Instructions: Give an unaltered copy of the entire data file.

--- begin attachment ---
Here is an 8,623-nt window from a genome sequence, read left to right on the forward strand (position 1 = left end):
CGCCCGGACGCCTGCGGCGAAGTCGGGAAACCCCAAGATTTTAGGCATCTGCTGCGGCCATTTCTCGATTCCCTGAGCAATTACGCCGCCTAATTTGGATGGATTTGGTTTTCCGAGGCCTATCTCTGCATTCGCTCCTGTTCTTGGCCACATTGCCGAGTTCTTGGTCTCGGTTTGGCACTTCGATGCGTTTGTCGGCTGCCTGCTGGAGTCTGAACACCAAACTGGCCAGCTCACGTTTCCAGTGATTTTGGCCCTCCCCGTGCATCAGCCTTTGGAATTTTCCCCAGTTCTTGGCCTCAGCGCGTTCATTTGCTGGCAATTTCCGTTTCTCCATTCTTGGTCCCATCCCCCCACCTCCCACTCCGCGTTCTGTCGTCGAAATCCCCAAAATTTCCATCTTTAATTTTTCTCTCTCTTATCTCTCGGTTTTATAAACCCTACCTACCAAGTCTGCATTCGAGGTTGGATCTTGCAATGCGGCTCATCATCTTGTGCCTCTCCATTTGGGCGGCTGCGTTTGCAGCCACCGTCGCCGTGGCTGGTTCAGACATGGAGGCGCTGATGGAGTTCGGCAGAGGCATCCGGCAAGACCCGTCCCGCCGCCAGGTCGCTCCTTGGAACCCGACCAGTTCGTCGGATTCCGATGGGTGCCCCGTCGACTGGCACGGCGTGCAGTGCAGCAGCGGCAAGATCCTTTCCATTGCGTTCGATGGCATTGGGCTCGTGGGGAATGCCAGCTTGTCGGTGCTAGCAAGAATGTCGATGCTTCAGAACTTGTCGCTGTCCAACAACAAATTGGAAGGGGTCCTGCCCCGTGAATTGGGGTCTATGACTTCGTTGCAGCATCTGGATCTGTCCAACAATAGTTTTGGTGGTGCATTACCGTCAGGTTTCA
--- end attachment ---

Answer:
Here is an 8,623-nt window from a genome sequence, read left to right on the forward strand (position 1 = left end):
CGCCCGGACGCCTGCGGCGAAGTCGGGAAACCCCAAGATTTTAGGCATCTGCTGCGGCCATTTCTCGATTCCCTGAGCAATTACGCCGCCTAATTTGGATGGATTTGGTTTTCCGAGGCCTATCTCTGCATTCGCTCCTGTTCTTGGCCACATTGCCGAGTTCTTGGTCTCGGTTTGGCACTTCGATGCGTTTGTCGGCTGCCTGCTGGAGTCTGAACACCAAACTGGCCAGCTCACGTTTCCAGTGATTTTGGCCCTCCCCGTGCATCAGCCTTTGGAATTTTCCCCAGTTCTTGGCCTCAGCGCGTTCATTTGCTGGCAATTTCCGTTTCTCCATTCTTGGTCCCATCCCCCCACCTCCCACTCCGCGTTCTGTCGTCGAAATCCCCAAAATTTCCATCTTTAATTTTTCTCTCTCTTATCTCTCGGTTTTATAAACCCTACCTACCAAGTCTGCATTCGAGGTTGGATCTTGCAATGCGGCTCATCATCTTGTGCCTCTCCATTTGGGCGGCTGCGTTTGCAGCCACCGTCGCCGTGGCTGGTTCAGACATGGAGGCGCTGATGGAGTTCGGCAGAGGCATCCGGCAAGACCCGTCCCGCCGCCAGGTCGCTCCTTGGAACCCGACCAGTTCGTCGGATTCCGATGGGTGCCCCGTCGACTGGCACGGCGTGCAGTGCAGCAGCGGCAAGATCCTTTCCATTGCGTTCGATGGCATTGGGCTCGTGGGGAATGCCAGCTTGTCGGTGCTAGCAAGAATGTCGATGCTTCAGAACTTGTCGCTGTCCAACAACAAATTGGAAGGGGTCCTGCCCCGTGAATTGGGGTCTATGACTTCGTTGCAGCATCTGGATCTGTCCAACAATAGTTTTGGTGGTGCATTACCGTCAGGTTTCA